• Welcome to the PopMalt Forums! Whether you're new to forums or a veteran, welcome to our humble home on the web! We're a 20-year old forum community with thousands of discussions on entertainment, lifestyle, leisure, and more.

    Our rules are simple. Be nice and don't spam. Registration is free, so what are you waiting for? Join today!.

Movies David Fincher and Christopher Nolan: The Darkest Night


Registered Member
Once upon a time there was a man named David Lynch. He made films. Evey single one he made was labelled 'dark'. It didn't matter the content, be it a twisted suburban whodunnit or an outer space saga. It was dark.

Since then, or perhaps even before, people have turned up to create dark material that is nor horror or set around issues that must be dark.

Two men named David Fincher and Christopher Nolan were such people, and although their films held stories and ideas of utmost brilliance it seemed that darkness was always there somehow, lingering behind the scenes, driving the plot onwards.

The idea of a feature length score that hums and whirs throughout the feature, amping up a sense of unreleneting dread is a new trick that truly hits the senses, as are the quick fire cuts from one place and one character to another. Showing each desparate struggle in a constant barrage that makes it impossible to turn away.

Perhaps their earlier work wasn't as structured like this, but the notion of this method of complete gloom was there.

In Se7en the griminess has always struck me as over the top, the city painted as a greasy sweltering shit hole.
In Memento, the motel appears seedy, along with the murderhole - even a plain old bar looks like heck on earth.
And onwards this grime has been amped up.
Even in seemingly mundane affairs of general normalcy like The Social Network's brooding, bitter tone and empty, poorly-lit wooden hallways. Or The Prestige's gothicly morose Victorian London.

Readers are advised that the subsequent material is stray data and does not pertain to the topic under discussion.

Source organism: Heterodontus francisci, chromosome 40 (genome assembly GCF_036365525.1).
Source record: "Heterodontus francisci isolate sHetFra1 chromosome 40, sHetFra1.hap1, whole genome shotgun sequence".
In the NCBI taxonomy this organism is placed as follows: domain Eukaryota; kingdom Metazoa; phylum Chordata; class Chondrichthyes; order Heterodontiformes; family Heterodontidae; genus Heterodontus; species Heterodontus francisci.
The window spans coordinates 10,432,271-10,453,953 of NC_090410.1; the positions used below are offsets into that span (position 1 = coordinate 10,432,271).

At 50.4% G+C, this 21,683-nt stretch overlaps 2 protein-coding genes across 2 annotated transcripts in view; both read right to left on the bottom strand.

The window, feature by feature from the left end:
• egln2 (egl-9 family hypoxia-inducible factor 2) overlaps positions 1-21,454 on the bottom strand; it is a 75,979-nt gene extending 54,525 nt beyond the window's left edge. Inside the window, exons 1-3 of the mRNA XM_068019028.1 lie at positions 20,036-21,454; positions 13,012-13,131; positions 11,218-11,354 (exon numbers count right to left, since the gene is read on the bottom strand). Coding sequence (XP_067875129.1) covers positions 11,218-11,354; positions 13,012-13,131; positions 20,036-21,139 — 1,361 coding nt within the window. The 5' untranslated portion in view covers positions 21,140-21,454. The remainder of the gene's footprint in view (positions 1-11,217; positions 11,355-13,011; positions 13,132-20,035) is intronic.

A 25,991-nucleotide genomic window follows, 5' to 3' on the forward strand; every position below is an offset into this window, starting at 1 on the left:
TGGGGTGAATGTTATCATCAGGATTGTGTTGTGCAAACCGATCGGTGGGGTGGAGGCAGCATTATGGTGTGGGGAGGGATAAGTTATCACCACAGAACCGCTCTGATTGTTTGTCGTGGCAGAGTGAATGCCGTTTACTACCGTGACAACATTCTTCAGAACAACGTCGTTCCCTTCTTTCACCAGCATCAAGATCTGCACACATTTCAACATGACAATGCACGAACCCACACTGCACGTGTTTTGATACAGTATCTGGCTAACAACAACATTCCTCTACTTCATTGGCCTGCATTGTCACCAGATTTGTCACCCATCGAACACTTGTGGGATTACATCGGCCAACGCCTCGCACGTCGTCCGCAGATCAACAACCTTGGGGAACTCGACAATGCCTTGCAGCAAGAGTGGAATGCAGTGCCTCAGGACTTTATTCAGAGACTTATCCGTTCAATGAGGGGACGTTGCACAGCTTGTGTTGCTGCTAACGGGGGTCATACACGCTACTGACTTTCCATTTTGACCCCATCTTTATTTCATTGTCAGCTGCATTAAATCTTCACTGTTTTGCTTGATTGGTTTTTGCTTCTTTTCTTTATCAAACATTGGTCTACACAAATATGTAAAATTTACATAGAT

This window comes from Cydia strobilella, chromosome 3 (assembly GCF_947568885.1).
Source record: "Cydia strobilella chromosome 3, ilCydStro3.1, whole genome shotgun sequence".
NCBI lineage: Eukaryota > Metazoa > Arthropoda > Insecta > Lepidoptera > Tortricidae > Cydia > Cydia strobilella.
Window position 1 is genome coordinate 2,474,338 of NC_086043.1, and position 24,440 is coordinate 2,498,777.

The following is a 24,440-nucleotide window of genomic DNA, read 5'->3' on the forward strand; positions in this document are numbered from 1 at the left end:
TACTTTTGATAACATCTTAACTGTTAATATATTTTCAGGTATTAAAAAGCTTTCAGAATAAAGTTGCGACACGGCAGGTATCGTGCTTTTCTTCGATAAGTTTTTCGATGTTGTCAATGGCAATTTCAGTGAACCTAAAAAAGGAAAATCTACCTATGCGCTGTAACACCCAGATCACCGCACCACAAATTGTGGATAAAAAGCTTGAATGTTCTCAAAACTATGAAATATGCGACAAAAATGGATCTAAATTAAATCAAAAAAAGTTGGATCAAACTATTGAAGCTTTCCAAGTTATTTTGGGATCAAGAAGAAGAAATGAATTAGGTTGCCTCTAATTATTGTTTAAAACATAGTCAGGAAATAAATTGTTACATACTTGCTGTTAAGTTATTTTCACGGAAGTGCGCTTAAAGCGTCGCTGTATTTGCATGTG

All items of particular recent memory strike me as being bolstered on this notion of gameplaying and general sustained darkness.
From The Girl with the Dragon Tattoo, and The Dark Knight and Inception and Benjamin Button.
They thrive on the dark and on a style I cannot even describe properly. I find it hard to stick it to a genre.
A sort of rolling, ongoing build up that doesn't reach fever pitch until ten minutes to the final curtain. A Tour-de-Force if you will.

I'm wondering if these two filmmakers in particular bounce off each other, concocting their visions using aspects of anothers work.
Whether they are or not, all of this work, in general, is phenomenally good viewing...

I ask:

Why is this dark viewing so compelling to watch?

Where did this sort of film come from? (If you know what I mean) - The earliest thing I can think of that truly matches this style is Magnolia - by Paul Thomas Anderson - I mean, they've probably been around for some time now, but I've only just pondered questioning the origins. As if for some reason I've missed it, as if they've only just happened.

And finally:
Who is the better at making these sorts of dark films -- David Fincher or Christopher Nolan?

Does anyone understand what I'm getting at here?

P.S. I don't consider this stuff 'film noir' -
Last edited: